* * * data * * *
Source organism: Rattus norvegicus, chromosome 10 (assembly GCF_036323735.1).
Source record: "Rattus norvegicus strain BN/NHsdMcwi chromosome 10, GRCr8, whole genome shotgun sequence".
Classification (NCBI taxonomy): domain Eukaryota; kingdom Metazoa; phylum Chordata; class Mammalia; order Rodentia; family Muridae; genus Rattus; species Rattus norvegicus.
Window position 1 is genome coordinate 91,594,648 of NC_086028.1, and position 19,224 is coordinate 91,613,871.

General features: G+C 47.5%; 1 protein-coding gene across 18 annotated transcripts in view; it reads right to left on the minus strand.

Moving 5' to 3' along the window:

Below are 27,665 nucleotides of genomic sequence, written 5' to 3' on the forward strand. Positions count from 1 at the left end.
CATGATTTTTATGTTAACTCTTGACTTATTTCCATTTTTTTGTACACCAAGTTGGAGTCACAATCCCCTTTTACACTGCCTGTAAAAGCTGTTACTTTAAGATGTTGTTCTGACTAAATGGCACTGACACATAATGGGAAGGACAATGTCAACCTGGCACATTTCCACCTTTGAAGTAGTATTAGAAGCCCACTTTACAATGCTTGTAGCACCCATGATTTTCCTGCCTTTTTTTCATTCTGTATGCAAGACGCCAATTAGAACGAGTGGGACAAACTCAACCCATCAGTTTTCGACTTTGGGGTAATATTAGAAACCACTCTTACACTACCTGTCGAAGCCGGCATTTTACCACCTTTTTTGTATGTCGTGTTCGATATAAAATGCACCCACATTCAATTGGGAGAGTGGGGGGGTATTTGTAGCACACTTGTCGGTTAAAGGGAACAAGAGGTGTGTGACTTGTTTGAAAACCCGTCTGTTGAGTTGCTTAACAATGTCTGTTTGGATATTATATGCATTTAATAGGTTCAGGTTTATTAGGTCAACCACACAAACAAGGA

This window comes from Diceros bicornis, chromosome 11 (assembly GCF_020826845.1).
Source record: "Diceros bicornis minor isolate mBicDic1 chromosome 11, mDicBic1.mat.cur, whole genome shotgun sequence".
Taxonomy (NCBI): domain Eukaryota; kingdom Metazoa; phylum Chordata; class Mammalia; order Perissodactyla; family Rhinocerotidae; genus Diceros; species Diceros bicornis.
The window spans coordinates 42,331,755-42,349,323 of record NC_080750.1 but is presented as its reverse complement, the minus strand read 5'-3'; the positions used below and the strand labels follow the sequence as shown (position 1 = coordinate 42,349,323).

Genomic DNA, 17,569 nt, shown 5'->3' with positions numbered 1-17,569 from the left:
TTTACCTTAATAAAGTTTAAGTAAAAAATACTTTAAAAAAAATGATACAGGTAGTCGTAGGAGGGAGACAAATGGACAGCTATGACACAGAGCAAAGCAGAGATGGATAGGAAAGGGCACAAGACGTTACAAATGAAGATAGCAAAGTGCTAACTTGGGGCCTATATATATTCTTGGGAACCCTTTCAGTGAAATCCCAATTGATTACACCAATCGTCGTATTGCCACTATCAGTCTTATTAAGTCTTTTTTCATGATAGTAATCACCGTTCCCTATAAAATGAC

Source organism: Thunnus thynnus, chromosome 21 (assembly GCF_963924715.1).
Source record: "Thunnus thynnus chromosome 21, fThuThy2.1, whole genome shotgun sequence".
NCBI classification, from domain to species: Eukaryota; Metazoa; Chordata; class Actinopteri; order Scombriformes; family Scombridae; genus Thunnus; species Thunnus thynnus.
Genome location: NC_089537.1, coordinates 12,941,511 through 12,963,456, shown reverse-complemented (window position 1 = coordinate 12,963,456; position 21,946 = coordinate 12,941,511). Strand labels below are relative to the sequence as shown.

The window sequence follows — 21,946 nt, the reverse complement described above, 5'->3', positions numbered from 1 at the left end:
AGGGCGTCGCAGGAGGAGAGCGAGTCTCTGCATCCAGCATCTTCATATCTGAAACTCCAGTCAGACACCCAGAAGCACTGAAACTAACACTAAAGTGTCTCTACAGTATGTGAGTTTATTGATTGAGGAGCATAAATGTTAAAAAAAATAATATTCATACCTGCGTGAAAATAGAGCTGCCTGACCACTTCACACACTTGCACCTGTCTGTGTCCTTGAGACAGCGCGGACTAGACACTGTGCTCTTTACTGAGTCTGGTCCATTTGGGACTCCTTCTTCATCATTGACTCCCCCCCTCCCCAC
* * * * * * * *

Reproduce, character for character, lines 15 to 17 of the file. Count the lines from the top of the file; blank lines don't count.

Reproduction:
Source organism: Thunnus thynnus, chromosome 21 (assembly GCF_963924715.1).
Source record: "Thunnus thynnus chromosome 21, fThuThy2.1, whole genome shotgun sequence".
NCBI classification, from domain to species: Eukaryota; Metazoa; Chordata; class Actinopteri; order Scombriformes; family Scombridae; genus Thunnus; species Thunnus thynnus.